University of Tasmania

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Innovation at heritage tourist attractions

posted on 2023-05-27, 22:15 authored by Crozier, JM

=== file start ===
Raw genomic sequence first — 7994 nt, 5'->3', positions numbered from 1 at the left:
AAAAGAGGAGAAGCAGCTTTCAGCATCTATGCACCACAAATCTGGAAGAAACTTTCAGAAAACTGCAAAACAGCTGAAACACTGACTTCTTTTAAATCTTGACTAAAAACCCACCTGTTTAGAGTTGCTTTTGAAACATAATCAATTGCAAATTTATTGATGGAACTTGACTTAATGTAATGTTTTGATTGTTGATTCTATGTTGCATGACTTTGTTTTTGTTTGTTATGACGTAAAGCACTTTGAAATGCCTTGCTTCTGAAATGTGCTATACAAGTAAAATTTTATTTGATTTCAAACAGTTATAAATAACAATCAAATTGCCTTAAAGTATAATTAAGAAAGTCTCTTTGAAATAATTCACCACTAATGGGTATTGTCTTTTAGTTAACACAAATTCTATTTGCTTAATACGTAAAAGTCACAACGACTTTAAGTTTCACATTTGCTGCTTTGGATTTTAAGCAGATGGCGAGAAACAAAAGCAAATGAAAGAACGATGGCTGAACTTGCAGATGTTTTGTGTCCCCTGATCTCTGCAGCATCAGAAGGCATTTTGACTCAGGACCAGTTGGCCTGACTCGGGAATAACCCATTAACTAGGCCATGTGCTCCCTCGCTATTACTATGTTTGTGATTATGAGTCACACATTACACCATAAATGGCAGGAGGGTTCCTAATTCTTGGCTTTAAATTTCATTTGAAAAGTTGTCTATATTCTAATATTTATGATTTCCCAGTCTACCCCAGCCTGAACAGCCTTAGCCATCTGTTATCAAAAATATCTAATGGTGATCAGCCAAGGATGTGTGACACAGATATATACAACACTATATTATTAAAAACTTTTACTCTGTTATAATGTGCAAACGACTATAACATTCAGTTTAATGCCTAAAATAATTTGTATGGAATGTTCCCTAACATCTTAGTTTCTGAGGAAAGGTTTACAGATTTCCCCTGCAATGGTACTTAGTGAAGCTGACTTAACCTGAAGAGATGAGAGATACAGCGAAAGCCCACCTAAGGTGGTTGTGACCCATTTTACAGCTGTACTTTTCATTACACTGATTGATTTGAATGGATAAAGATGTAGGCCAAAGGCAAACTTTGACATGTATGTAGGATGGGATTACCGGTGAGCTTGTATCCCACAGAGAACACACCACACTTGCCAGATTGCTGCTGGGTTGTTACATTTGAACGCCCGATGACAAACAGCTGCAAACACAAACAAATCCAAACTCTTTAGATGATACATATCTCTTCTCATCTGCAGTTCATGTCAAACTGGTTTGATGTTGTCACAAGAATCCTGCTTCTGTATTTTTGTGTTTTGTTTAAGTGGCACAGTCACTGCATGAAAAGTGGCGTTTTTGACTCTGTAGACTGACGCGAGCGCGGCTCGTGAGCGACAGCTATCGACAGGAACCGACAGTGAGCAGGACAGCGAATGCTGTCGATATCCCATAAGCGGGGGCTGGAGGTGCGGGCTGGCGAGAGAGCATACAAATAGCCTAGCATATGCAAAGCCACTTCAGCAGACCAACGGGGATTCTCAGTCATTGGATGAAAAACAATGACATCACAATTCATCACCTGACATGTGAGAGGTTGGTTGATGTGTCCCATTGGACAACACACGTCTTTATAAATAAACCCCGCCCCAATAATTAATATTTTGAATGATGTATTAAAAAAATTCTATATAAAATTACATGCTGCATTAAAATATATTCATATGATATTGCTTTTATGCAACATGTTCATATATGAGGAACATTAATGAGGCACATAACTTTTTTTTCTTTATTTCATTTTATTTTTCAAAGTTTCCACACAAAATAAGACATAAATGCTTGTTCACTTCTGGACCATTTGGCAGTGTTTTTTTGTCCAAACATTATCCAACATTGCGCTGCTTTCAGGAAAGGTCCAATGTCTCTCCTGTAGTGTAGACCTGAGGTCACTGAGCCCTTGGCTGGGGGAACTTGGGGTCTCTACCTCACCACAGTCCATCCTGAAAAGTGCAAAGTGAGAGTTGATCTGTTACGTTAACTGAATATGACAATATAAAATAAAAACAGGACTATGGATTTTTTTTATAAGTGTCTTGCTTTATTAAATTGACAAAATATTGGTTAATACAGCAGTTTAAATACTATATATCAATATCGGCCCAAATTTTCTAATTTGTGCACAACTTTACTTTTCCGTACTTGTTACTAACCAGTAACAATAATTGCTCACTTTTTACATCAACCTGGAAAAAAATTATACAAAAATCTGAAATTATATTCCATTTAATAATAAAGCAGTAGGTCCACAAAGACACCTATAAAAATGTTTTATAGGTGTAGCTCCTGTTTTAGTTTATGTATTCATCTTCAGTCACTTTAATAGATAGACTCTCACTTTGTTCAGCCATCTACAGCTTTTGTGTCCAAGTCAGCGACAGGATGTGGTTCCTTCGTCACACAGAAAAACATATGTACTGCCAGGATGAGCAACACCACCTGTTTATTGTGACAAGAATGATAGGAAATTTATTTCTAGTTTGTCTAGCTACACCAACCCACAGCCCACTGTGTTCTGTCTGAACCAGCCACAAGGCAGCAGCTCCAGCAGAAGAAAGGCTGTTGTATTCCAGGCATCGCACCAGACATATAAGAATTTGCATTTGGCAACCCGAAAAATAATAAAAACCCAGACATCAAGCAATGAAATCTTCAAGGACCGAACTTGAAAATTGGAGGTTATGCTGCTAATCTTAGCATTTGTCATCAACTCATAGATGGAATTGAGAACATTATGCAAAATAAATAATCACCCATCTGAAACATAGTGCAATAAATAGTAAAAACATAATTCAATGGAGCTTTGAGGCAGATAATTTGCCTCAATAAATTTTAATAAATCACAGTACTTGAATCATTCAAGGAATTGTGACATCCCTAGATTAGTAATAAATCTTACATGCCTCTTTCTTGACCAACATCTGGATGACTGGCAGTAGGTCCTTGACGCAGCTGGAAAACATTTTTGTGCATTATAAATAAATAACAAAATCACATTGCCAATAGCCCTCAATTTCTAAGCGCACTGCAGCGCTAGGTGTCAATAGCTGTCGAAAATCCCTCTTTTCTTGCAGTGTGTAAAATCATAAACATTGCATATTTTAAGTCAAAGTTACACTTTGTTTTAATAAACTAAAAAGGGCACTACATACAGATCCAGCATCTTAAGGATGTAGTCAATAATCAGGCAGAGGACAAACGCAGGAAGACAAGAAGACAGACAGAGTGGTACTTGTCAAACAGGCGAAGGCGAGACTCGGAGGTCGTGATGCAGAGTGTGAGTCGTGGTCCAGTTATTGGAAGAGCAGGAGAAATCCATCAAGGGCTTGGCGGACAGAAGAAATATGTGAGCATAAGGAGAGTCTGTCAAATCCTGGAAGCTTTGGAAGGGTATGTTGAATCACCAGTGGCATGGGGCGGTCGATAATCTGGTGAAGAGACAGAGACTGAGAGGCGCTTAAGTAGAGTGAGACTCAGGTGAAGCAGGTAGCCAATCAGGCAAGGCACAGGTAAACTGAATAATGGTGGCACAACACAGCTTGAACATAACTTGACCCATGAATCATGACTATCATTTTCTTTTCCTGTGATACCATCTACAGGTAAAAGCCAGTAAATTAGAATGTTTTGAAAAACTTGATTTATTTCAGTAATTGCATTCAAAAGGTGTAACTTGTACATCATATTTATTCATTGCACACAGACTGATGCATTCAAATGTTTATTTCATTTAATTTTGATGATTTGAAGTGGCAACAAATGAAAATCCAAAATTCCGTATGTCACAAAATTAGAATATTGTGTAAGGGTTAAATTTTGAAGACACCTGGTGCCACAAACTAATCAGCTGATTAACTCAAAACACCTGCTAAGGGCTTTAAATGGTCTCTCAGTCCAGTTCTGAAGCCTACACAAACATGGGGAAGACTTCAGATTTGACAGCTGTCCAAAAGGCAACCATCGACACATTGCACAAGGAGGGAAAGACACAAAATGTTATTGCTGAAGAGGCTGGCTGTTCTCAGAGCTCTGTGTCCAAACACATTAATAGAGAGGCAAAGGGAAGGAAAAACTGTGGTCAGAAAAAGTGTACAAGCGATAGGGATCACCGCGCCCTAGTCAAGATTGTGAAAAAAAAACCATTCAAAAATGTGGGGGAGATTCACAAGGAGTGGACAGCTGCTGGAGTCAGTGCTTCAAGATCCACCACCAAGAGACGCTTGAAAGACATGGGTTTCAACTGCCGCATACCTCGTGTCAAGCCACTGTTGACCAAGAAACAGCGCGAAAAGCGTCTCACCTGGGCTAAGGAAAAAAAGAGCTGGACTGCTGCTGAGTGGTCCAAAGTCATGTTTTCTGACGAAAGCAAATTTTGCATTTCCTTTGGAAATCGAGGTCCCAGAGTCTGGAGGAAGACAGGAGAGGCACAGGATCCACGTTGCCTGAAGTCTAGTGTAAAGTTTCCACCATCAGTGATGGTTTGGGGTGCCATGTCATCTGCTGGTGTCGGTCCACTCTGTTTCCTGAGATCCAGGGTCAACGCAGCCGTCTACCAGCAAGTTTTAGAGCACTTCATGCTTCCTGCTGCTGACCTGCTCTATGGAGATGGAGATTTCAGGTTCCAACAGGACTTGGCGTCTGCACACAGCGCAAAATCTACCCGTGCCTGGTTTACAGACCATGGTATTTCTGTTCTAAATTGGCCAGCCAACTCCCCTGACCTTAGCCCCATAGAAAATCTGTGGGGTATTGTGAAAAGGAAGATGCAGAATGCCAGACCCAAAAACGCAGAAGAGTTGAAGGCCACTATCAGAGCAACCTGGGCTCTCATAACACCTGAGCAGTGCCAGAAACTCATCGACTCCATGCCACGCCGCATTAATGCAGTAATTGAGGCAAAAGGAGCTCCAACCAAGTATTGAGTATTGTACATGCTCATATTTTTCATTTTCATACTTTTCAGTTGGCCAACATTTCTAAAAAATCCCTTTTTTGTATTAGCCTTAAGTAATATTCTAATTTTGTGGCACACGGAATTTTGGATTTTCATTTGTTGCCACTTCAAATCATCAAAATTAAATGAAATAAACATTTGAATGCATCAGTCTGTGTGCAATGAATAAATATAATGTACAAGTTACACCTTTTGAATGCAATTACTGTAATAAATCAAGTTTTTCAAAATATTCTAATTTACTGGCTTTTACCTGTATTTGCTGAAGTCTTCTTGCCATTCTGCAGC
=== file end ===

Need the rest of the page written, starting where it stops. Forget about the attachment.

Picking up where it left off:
If heritage attractions are to be economically sustainable, they must be relevant to their potential and current audiences. If they are to be socially and environmentally sustainable, they must also ensure their heritage significance does not fade with the passing of time. Heritage attractions arguably exist within an environment shaped by disequilibrium where public perception shifts constantly as each generation imposes their own attitudes and values on the past and how it is represented. If heritage attractions are part of a global inheritance they must innovate to meet changing demands at the same time as supplying new, meaningful experiences for each generation. Significance values are reflected by the choice of built heritage, artefacts, relics, myth and narrative; how these become mutable resources for innovation at the same time as providing a competitive advantage is a focus of this study. In order to navigate through the constantly shifting environment, iconic heritage tourist attractions typically follow a pattern of innovation waves fluctuating between periods of activity and periods of inertia as they seek to maintain their relevance to a contemporary audience. With each wave of innovation, operators of heritage attractions gauge their level of acceptable risk and shape the innovation accordingly. Innovation occurs within parameters dictated by contemporary forces prevalent within the environment. How heritage attractions achieve innovative outcomes is an issue for the operators of heritage attractions. Innovation is frequently slow and incremental, meaning it is almost invisible in the short term; therefore, a historical case study at a single heritage attraction, separated into three comparable and adjacent periods was used to identify innovation and its effects. Several types of innovation were identified; specifically product, process, position and paradigm innovations. The forces that drove and determined innovation at different times were also identified and a model developed which may be applicable to other heritage attractions in the future. This research makes several contributions to knowledge. First it is shown that the heritage product can be defined in terms of access. This may be physical, virtual, emotional and/or intellectual. Second, the research presents a new definition of the process that occurs during the co-production of the tourist experience product. Third, viewing the access product as a component of the tourist experience product provides a different lens for considering whether heritage attractions are innovative.


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